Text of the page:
I learned to play piano on an upright my Mother’s Aunt gave her. It had the same honky-tonk tone as the one in my Grandmother’s country church.
At their Sunday services, the song leader would stand to announce the number of the hymn while the pianist played a couple of bars in the background. Then, in a futile attempt to motivate a congregation of languid farmers, she’d cheerfully call out, “Y’all sing!”
I studied classical music but it didn’t stop me from trying to play along with Stones records. Their chord sequences were too complicated, I couldn’t keep up. So I just picked at the bass line which was pretty easy to follow.
The bass on Gimme Shelter was odd because during the verses it seemed to hammer away on only one note, C#. Then in the chorus the line moved.
But C#? Nobody wrote in that key except Rachmaninoff. I thought it was probably a C or a D and that my old piano was way out of tune.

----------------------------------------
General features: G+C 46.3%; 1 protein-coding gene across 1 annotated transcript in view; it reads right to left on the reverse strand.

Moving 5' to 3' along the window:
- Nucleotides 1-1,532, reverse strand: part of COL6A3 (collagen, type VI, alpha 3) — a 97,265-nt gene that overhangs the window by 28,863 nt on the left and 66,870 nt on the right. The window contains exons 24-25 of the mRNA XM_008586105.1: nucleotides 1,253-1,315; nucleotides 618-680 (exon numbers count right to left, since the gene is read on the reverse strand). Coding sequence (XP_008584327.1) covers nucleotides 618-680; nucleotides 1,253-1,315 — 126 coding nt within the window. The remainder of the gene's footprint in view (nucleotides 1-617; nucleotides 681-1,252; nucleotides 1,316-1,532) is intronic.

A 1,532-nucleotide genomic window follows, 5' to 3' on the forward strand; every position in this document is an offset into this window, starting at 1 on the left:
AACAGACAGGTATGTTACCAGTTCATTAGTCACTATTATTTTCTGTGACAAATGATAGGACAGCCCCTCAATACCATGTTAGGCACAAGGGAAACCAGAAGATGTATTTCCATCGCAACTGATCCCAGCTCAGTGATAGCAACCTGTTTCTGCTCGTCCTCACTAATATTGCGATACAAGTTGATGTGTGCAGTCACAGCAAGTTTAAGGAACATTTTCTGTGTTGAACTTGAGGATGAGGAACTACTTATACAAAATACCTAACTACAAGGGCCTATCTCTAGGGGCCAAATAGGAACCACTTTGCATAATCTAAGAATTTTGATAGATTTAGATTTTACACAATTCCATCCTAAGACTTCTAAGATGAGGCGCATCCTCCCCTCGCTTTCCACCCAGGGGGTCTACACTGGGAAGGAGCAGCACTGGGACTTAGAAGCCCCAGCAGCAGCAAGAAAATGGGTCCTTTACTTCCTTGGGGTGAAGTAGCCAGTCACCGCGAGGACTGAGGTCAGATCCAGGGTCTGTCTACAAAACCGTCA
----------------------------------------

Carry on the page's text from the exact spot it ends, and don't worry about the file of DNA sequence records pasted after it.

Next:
Forty years later in Keith’s autobiography he talks about writing Gimme Shelter. He says “the funny thing is it’s in C# which is really a piano key, not guitar.” The upright didn’t need tuning after all.
When the song was released I was in college and listened to it daily. Several times.
In one course I watched a video of Leonard Bernstein on Beethoven’s Ninth Symphony. He highlighted the confusing opening of the first movement. The music is all over the place as the orchestra searches for a motif. Bernstein said Ludwig was just toying with the audience, creating a little tension. The theme soon becomes readily apparent.